What does Genesis 26:30 mean?
ESV: So he made them a feast, and they ate and drank.
NIV: Isaac then made a feast for them, and they ate and drank.
NASB: Then he made them a feast, and they ate and drank.
CSB: So he prepared a banquet for them, and they ate and drank.
NLT: So Isaac prepared a covenant feast to celebrate the treaty, and they ate and drank together.
KJV: And he made them a feast, and they did eat and drink.
Verse Commentary:
Isaac's prior relationship with the king of Gerar was strained. He was caught in a dangerous lie regarding his wife, Rebekah (Genesis 26:6–11). When Isaac's prosperity threatened the king, the king asked him to move away (Genesis 26:14–16). Even then, the people of the region harassed Isaac's family about the use of wells (Genesis 26:18–22). After Isaac moved to Beersheba, the king and his entourage arrived to have a conversation (Genesis 26:26).

In the previous two verses, King Abimelech explained to a suspicious Isaac (Genesis 26:27) that he had come to make a peace treaty with him because he and his advisors could clearly see that Isaac was blessed by God (Genesis 26:28–29).

Isaac apparently approves. Instead of turning them away, he decides to show them hospitality in the form of a feast with eating and drinking. This reflects the common sense of how to treat guests, of that time, as well as Isaac's presumably good intentions. It's noteworthy, also, that Isaac is hosting a feast for a king—another reflection of his enormous prosperity.
Verse Context:
Genesis 26:6–35 describes Isaac's interactions with the Philistines while living in and around the land of Gerar. After Isaac is caught in a lie about Rebekah being his sister, king Abimelech is angry. However, he protects Isaac and Rebekah. God blesses Isaac abundantly, and his wealth grows to the point where his power provokes the king to send him away. Following a series of disputes over water rights, the king and Isaac eventually make a treaty of peace. God appears to Isaac for a second time, telling him not to fear, and renewing His promises.
Chapter Summary:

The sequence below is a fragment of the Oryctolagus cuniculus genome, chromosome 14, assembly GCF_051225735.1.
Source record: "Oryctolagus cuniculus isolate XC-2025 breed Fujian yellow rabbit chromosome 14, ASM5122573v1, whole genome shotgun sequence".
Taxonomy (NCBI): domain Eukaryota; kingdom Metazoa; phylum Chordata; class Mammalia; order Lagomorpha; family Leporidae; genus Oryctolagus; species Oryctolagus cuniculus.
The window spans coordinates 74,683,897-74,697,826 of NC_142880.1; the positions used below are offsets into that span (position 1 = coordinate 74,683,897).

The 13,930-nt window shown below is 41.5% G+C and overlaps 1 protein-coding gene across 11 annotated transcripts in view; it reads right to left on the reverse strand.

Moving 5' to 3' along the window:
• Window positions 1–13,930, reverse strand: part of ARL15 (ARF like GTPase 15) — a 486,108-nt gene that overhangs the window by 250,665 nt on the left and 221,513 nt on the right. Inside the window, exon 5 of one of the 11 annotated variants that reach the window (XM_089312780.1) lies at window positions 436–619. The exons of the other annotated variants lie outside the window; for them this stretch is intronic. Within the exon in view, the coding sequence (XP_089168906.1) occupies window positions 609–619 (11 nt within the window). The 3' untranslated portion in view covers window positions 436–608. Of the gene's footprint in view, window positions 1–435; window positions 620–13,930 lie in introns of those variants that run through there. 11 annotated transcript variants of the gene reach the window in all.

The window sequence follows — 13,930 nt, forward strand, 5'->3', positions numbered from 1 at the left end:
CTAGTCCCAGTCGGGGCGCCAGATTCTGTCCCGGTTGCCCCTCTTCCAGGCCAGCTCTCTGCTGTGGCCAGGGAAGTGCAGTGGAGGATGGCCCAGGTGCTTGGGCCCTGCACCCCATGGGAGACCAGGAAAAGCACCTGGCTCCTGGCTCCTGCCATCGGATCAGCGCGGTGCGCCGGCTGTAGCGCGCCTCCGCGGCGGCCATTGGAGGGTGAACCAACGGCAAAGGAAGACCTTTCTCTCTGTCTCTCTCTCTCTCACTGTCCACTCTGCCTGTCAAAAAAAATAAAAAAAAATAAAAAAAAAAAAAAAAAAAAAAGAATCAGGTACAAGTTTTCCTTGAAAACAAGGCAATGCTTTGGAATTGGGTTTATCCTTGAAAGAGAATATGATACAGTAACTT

Genesis 26 focuses on God's assurances to Isaac to be with him and to bless him, mostly while Isaac and his household are settled in the land of the Philistines. Just as Abraham did, Isaac fearfully lies about his wife being his sister, nearly bringing disaster on Abimelech and his kingdom. Still, God blesses Isaac with greater and greater abundance to the point that Abimelech sends Isaac away because he has become too powerful. After continued disputes over water rights, Abimelech and Isaac eventually make a covenant of peace.
Chapter Context:
Genesis 26 seems to jump back in time to the season before Jacob and Esau were born, as described in the previous chapter. This is common in ancient literature. The Lord establishes and renews His covenant promises to Isaac, blessing him abundantly in the land of Philistines during a time of famine. Eventually, Abimelech sends Isaac away due to his growing power and disputes over water rights, but they end up forming a peace treaty. Esau's marriage to foreign women creates strife, adding more fuel to the controversy which is soon to occur. In the next chapter, Jacob will steal his older brother's rightful blessing.
Book Summary:
The book of Genesis establishes fundamental truths about God. Among these are His role as the Creator, His holiness, His hatred of sin, His love for mankind, and His willingness to provide for our redemption. We learn not only where mankind has come from, but why the world is in its present form. The book also presents the establishment of Israel, God's chosen people. Many of the principles given in other parts of Scripture depend on the basic ideas presented here in the book of Genesis. Within the framework of the Bible, Genesis explains the bare-bones history of the universe leading up to the captivity of Israel in Egypt, setting the stage for the book of Exodus.
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